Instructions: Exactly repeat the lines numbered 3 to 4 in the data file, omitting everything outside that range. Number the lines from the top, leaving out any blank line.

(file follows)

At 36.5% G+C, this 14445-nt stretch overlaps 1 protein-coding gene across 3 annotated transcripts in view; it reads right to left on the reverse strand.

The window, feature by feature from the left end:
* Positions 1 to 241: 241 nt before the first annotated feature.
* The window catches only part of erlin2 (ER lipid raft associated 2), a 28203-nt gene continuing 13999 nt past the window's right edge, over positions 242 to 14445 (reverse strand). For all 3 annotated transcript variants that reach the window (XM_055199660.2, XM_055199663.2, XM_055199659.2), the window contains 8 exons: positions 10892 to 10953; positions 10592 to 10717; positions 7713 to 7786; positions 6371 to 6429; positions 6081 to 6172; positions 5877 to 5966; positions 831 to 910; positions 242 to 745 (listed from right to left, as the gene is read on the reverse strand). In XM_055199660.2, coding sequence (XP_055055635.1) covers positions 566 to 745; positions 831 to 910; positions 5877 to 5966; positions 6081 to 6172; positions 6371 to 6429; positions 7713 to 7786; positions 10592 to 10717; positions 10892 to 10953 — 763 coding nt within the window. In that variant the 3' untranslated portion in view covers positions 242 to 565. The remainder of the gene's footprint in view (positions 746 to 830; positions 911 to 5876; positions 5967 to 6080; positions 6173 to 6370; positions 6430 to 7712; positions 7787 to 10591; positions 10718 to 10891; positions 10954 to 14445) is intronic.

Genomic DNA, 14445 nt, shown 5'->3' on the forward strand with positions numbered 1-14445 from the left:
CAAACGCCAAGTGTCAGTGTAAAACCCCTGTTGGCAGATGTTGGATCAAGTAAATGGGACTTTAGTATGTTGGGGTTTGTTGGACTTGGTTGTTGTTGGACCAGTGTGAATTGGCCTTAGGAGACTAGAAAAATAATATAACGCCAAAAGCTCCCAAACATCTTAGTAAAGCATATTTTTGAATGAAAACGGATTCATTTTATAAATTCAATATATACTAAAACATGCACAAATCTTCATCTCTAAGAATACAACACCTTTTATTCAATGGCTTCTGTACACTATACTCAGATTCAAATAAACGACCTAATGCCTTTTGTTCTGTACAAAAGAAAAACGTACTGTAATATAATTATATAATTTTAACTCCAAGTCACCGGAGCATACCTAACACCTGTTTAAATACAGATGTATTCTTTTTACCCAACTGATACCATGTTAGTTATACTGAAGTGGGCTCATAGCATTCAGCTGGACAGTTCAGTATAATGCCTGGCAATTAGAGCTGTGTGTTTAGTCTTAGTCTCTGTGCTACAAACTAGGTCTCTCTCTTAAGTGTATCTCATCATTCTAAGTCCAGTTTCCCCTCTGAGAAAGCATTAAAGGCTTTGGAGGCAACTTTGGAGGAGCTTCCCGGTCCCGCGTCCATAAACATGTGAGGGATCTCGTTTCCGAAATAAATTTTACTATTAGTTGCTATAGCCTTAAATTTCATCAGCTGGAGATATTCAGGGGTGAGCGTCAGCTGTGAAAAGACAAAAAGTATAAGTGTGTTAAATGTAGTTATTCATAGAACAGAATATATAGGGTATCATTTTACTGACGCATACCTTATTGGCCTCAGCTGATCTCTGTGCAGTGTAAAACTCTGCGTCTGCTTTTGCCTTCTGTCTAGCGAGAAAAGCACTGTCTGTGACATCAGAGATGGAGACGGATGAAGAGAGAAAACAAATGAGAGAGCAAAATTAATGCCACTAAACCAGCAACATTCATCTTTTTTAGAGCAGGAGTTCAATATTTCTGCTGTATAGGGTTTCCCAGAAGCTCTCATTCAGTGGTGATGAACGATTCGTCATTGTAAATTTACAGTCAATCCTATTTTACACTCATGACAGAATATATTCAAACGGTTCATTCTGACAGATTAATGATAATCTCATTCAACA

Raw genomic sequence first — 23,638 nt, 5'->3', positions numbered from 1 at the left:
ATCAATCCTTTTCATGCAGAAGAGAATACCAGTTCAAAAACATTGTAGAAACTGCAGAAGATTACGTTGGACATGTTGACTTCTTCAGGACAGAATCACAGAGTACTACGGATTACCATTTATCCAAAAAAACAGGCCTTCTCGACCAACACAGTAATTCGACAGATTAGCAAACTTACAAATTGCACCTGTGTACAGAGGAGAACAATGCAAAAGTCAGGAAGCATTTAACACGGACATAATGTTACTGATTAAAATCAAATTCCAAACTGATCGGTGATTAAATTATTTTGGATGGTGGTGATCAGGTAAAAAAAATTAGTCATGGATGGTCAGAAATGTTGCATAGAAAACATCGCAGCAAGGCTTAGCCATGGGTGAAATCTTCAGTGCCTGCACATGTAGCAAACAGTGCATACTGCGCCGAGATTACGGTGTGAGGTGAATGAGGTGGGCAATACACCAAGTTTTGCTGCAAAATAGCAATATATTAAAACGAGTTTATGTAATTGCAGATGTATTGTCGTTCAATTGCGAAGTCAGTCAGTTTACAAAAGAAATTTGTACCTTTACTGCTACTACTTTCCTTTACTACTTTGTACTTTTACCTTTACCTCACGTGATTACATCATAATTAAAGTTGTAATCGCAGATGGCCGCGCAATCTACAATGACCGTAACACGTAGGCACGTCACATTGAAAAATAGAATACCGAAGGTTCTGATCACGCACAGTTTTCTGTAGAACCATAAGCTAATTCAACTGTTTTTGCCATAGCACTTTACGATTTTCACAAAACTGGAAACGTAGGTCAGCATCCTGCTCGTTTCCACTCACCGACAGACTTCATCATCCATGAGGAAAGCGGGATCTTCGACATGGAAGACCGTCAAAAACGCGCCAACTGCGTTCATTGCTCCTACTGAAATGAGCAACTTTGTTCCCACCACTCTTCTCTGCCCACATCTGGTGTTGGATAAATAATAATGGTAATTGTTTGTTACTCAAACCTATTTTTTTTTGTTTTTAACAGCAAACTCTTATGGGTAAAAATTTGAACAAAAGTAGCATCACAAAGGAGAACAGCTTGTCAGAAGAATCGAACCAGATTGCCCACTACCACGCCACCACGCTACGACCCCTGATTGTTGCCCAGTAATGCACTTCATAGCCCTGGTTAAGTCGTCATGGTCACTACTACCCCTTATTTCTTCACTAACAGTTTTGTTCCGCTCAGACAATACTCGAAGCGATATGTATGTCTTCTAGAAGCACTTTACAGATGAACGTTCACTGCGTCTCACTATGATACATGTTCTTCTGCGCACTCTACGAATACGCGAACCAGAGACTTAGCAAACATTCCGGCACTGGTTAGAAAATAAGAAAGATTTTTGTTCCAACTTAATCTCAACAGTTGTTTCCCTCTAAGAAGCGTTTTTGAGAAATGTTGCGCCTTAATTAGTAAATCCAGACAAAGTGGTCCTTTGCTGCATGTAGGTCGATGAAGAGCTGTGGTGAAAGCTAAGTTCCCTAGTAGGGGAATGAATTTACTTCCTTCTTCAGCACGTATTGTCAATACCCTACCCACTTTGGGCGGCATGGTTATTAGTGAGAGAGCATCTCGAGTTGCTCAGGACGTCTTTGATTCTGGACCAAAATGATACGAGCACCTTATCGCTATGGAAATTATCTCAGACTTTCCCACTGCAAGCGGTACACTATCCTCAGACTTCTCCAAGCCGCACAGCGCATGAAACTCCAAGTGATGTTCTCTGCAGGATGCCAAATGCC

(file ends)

* Positions 1 to 241: 241 nt before the first annotated feature.
* The window catches only part of erlin2 (ER lipid raft associated 2), a 28203-nt gene continuing 13999 nt past the window's right edge, over positions 242 to 14445 (reverse strand). For all 3 annotated transcript variants that reach the window (XM_055199660.2, XM_055199663.2, XM_055199659.2), the window contains 8 exons: positions 10892 to 10953; positions 10592 to 10717; positions 7713 to 7786; positions 6371 to 6429; positions 6081 to 6172; positions 5877 to 5966; positions 831 to 910; positions 242 to 745 (listed from right to left, as the gene is read on the reverse strand). In XM_055199660.2, coding sequence (XP_055055635.1) covers positions 566 to 745; positions 831 to 910; positions 5877 to 5966; positions 6081 to 6172; positions 6371 to 6429; positions 7713 to 7786; positions 10592 to 10717; positions 10892 to 10953 — 763 coding nt within the window. In that variant the 3' untranslated portion in view covers positions 242 to 565. The remainder of the gene's footprint in view (positions 746 to 830; positions 911 to 5876; positions 5967 to 6080; positions 6173 to 6370; positions 6430 to 7712; positions 7787 to 10591; positions 10718 to 10891; positions 10954 to 14445) is intronic.